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Have you ever tried using Celtic Prayer to pray?

At one level praying is fairly straightforward. It is simply starting a conversation. But the problem is you are talking to a person you can’t see with your eyes, nor touch with your hands, and whose voice you can’t hear with your ears. No matter how real God may be to you, there is always a problem with the fact that God is so different to humans. So some people try to be very other-worldly and hope they can have a sensible conversation with God that way. But even they have problems.

The early Celtic Christians, who flourished in Britain and Ireland from the 6th century onwards, did it differently. They discovered that God made himself known to them through the creation around them. They saw him in the sturdy oak and the opening primrose; they heard him shouting through the storm and whispering through a silent moonlit night. They learned to sense his presence through this blessed earth.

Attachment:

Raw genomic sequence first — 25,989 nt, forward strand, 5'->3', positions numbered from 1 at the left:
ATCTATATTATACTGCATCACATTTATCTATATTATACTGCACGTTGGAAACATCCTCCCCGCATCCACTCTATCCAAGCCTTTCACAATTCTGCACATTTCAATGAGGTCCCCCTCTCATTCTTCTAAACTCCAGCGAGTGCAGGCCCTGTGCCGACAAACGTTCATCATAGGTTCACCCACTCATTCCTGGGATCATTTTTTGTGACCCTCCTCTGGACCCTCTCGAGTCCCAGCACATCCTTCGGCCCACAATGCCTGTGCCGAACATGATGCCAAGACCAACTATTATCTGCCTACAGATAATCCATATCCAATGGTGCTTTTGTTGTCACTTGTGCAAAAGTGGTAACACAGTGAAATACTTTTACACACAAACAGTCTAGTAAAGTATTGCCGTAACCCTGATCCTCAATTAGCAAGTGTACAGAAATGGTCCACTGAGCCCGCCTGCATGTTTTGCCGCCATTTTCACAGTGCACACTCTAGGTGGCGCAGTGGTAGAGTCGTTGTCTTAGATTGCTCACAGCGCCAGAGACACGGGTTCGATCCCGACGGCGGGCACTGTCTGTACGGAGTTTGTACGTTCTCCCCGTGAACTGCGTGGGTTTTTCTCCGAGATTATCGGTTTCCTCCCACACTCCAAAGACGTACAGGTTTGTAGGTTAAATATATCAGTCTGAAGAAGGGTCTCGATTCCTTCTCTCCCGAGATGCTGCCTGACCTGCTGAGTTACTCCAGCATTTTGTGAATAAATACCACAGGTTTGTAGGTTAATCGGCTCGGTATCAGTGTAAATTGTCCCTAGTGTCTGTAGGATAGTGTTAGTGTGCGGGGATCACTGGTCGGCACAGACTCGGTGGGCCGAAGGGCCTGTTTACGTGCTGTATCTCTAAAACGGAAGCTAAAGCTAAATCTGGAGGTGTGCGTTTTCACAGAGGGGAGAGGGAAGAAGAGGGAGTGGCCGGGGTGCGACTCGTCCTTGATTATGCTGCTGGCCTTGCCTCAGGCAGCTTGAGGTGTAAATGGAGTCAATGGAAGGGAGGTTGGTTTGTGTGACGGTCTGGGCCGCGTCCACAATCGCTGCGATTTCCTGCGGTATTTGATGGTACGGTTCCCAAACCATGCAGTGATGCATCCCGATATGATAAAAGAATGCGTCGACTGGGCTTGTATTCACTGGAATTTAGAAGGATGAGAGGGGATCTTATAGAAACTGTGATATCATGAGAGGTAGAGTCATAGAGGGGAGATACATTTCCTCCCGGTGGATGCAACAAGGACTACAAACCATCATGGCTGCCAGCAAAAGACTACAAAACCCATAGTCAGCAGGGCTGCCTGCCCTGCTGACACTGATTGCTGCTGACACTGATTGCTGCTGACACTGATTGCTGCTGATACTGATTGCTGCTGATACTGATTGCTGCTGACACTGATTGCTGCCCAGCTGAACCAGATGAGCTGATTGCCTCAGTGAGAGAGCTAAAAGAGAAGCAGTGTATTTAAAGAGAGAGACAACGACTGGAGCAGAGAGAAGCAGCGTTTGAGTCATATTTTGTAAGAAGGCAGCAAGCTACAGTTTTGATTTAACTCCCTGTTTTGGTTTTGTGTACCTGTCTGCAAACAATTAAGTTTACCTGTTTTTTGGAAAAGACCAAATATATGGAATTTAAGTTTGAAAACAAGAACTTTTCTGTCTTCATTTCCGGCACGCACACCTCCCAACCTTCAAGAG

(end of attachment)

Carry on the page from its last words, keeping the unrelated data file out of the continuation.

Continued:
And so much Celtic prayer refers to Creation. Thus a prayer by the great St. Columba was written on a beach, probably on the island of Iona and there he ‘hears the waves chanting a tune to God’ and they in turn inspire him to worship God. He says prayers that rise from his soul, and everything he sees – the golden beaches, waves, rocks, seaweed – all become images that he uses in his prayers.

They also knew that creation could be very disturbed, and whilst it could be so beautiful, it could also be violent. We are told that when there was thunder and lightning around, the great St.Chad at Lichfield would turn to prayer, for such outward disturbance made him aware of inner disturbance in his own soul and he would confess all that he felt was wrong in his life which caused harm to others.

Jesus said that it was the “pure in heart” who could see God. The way to see God and hear God is to start with our normal human experience of this world, but then allow that seeing and hearing to touch our hearts. The Celtic Christians were people of the heart, and creation in all its moods, is a great way to allow our hearts to become open. Then with an open or “pure” heart we will find ways of having conversations with God.


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